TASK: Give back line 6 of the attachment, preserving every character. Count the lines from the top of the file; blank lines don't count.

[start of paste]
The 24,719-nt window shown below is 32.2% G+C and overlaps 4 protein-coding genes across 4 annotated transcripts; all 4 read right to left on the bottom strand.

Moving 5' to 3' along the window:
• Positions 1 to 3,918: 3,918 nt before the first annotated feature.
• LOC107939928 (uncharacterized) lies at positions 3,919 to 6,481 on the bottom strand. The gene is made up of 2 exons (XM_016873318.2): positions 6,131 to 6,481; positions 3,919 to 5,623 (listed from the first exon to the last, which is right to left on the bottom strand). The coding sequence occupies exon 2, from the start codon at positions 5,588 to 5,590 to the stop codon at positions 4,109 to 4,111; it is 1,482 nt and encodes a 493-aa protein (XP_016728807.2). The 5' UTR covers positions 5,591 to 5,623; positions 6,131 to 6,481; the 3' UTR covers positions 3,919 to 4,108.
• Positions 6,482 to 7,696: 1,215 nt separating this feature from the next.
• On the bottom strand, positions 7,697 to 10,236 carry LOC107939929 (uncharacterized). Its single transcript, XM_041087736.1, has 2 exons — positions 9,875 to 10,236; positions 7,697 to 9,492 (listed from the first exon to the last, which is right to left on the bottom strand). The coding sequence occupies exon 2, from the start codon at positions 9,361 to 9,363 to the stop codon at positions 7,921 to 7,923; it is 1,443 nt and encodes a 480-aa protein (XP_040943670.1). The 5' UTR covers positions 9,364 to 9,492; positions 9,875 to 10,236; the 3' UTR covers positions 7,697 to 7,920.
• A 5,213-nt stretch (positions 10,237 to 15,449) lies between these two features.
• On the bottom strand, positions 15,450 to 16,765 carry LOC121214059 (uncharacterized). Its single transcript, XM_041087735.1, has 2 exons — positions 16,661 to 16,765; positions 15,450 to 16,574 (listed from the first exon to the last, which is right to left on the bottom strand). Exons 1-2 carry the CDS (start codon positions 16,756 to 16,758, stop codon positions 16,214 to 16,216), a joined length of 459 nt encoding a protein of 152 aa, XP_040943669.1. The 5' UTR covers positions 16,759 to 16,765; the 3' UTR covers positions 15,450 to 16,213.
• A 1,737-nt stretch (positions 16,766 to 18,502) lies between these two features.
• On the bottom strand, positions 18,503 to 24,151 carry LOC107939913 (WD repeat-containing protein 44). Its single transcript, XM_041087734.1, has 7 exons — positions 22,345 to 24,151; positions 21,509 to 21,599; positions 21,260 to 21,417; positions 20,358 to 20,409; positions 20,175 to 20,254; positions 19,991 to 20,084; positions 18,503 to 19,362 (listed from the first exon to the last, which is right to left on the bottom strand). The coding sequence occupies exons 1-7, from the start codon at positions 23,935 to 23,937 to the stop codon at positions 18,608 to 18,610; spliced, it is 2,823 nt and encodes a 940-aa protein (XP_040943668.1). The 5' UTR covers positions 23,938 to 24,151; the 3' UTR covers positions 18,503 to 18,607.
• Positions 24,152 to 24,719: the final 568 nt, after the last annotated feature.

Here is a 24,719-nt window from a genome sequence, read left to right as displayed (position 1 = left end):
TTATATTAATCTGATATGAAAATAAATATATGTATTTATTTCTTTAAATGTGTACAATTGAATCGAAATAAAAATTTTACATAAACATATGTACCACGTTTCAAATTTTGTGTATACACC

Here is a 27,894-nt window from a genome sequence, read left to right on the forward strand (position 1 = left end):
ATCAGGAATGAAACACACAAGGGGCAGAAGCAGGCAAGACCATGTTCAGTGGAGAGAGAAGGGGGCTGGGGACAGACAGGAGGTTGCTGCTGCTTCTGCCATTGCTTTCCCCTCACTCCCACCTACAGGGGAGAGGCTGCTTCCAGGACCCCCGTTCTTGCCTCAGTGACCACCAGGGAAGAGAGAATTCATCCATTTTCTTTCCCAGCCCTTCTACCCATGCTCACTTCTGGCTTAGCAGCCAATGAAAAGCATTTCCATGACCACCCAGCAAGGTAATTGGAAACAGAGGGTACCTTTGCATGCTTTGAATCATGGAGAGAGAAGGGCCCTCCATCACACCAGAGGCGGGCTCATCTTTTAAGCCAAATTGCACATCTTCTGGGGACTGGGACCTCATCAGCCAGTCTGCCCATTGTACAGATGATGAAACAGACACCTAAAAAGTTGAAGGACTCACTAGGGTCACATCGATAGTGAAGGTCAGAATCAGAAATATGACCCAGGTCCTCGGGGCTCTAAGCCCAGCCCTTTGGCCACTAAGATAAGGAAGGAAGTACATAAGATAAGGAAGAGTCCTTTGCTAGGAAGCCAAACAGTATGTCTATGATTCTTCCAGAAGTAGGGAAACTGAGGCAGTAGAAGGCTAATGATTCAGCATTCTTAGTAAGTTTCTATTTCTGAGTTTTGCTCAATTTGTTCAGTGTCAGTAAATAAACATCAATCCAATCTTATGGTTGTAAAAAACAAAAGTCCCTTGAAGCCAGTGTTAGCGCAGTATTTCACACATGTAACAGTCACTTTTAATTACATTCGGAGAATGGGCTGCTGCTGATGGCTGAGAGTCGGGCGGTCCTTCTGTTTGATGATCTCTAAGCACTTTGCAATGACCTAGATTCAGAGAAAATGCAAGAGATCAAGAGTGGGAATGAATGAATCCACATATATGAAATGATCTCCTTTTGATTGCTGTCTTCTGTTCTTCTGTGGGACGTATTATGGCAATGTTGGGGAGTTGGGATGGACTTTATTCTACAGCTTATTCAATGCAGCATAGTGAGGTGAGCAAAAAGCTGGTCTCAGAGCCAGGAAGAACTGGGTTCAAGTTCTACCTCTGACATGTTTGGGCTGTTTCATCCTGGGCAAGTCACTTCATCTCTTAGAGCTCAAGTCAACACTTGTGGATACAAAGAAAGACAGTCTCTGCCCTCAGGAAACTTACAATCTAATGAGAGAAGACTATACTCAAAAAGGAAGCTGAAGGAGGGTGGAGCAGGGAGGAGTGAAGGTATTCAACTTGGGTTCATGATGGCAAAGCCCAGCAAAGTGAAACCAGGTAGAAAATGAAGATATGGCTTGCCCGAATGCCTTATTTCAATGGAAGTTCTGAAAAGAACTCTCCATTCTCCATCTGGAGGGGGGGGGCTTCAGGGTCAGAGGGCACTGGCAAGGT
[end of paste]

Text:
• On the bottom strand, positions 7,697 to 10,236 carry LOC107939929 (uncharacterized). Its single transcript, XM_041087736.1, has 2 exons — positions 9,875 to 10,236; positions 7,697 to 9,492 (listed from the first exon to the last, which is right to left on the bottom strand). The coding sequence occupies exon 2, from the start codon at positions 9,361 to 9,363 to the stop codon at positions 7,921 to 7,923; it is 1,443 nt and encodes a 480-aa protein (XP_040943670.1). The 5' UTR covers positions 9,364 to 9,492; positions 9,875 to 10,236; the 3' UTR covers positions 7,697 to 7,920.